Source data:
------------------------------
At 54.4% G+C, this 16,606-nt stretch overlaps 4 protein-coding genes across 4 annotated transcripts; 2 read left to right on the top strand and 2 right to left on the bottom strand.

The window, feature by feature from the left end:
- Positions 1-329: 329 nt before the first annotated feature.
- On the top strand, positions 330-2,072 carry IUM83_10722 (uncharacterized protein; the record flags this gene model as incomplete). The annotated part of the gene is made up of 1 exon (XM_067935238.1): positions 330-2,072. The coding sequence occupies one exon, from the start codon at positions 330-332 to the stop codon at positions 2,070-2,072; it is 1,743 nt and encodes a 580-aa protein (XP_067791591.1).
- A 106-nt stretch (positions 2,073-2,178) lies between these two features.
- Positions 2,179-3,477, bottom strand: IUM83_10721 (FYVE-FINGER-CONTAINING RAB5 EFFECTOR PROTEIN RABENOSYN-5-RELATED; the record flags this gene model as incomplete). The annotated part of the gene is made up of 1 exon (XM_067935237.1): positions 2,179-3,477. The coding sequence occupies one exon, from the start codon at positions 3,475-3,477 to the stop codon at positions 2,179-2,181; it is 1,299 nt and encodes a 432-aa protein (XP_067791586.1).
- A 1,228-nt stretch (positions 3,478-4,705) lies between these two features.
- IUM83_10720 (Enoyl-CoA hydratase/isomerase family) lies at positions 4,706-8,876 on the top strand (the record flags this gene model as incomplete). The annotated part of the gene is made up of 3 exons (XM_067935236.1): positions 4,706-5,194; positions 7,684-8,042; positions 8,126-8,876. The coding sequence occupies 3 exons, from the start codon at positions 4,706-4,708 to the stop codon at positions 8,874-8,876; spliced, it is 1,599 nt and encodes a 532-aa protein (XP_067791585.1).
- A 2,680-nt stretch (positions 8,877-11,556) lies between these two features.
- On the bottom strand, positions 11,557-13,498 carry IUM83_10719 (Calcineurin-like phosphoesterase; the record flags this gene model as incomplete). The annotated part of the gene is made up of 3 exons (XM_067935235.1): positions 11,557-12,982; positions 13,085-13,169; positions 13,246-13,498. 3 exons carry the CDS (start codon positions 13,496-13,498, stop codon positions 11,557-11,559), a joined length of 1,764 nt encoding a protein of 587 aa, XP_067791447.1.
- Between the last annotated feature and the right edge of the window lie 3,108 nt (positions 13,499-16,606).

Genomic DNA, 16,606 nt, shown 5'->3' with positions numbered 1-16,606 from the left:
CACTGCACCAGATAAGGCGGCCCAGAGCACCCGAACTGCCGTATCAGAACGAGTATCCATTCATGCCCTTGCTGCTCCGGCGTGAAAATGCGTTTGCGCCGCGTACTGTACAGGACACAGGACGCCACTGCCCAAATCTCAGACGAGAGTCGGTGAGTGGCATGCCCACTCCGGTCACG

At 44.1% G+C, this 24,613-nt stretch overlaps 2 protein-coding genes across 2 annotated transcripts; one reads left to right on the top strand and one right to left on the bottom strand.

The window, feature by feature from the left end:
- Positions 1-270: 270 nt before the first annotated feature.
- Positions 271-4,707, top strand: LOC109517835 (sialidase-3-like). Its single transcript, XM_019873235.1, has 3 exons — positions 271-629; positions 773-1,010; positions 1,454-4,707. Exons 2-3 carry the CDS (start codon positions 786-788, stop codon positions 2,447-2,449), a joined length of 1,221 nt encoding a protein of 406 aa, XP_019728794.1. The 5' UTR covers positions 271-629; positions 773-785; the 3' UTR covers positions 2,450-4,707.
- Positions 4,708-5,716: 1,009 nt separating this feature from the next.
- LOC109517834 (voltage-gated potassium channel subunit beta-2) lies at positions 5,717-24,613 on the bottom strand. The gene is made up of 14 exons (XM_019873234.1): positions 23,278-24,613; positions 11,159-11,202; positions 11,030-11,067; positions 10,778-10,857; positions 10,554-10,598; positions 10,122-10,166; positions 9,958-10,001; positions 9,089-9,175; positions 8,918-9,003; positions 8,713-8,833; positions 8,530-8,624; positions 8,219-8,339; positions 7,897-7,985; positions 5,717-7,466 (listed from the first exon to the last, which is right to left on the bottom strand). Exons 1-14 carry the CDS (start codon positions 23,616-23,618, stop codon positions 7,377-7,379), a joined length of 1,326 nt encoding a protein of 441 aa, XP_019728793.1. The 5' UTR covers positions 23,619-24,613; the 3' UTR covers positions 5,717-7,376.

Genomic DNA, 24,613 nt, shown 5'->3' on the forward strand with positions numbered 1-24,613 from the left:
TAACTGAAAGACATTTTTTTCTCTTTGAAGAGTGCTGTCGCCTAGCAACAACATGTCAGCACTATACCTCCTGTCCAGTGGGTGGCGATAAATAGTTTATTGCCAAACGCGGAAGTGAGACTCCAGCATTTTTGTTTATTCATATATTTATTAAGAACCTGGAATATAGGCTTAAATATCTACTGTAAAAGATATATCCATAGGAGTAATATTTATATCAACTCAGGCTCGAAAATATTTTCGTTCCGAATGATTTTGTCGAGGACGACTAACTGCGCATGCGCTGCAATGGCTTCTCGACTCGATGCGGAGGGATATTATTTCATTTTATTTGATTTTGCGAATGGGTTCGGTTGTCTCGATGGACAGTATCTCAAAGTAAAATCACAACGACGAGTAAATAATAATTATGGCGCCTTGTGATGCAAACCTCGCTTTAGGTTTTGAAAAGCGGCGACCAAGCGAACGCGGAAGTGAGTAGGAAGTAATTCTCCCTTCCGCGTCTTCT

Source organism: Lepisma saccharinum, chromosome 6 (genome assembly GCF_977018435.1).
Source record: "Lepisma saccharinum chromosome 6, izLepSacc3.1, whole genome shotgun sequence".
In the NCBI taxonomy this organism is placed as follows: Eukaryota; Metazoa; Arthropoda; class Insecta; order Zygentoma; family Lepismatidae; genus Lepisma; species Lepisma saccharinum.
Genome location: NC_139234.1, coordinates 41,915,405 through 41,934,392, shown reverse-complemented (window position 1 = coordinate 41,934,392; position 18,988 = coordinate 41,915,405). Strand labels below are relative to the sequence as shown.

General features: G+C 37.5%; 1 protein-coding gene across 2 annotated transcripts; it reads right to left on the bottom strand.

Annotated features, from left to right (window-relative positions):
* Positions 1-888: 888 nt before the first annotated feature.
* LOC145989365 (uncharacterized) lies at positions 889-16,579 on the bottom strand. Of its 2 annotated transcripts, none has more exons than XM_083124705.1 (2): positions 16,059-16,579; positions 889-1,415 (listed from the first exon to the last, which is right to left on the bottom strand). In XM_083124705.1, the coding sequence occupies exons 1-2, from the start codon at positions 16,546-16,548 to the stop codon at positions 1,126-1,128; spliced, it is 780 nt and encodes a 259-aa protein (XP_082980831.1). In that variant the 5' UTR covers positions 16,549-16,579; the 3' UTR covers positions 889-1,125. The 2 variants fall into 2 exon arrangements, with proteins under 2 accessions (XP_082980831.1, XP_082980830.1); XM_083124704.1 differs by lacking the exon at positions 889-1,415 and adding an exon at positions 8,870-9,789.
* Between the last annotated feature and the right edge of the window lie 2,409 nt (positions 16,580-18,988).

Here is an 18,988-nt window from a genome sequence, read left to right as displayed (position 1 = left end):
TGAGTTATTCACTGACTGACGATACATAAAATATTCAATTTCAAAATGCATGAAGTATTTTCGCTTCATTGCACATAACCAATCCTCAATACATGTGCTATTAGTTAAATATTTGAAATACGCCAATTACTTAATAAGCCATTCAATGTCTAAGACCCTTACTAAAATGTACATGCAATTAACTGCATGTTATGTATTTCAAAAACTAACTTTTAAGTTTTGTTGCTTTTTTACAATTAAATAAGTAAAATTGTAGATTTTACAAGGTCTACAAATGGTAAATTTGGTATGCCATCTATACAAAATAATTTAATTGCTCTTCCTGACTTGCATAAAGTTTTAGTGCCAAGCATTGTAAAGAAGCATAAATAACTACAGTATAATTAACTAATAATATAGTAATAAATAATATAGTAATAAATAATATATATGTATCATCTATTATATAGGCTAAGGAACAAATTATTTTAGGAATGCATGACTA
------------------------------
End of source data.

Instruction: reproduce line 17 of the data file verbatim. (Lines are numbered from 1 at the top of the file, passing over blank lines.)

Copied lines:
- Positions 271-4,707, top strand: LOC109517835 (sialidase-3-like). Its single transcript, XM_019873235.1, has 3 exons — positions 271-629; positions 773-1,010; positions 1,454-4,707. Exons 2-3 carry the CDS (start codon positions 786-788, stop codon positions 2,447-2,449), a joined length of 1,221 nt encoding a protein of 406 aa, XP_019728794.1. The 5' UTR covers positions 271-629; positions 773-785; the 3' UTR covers positions 2,450-4,707.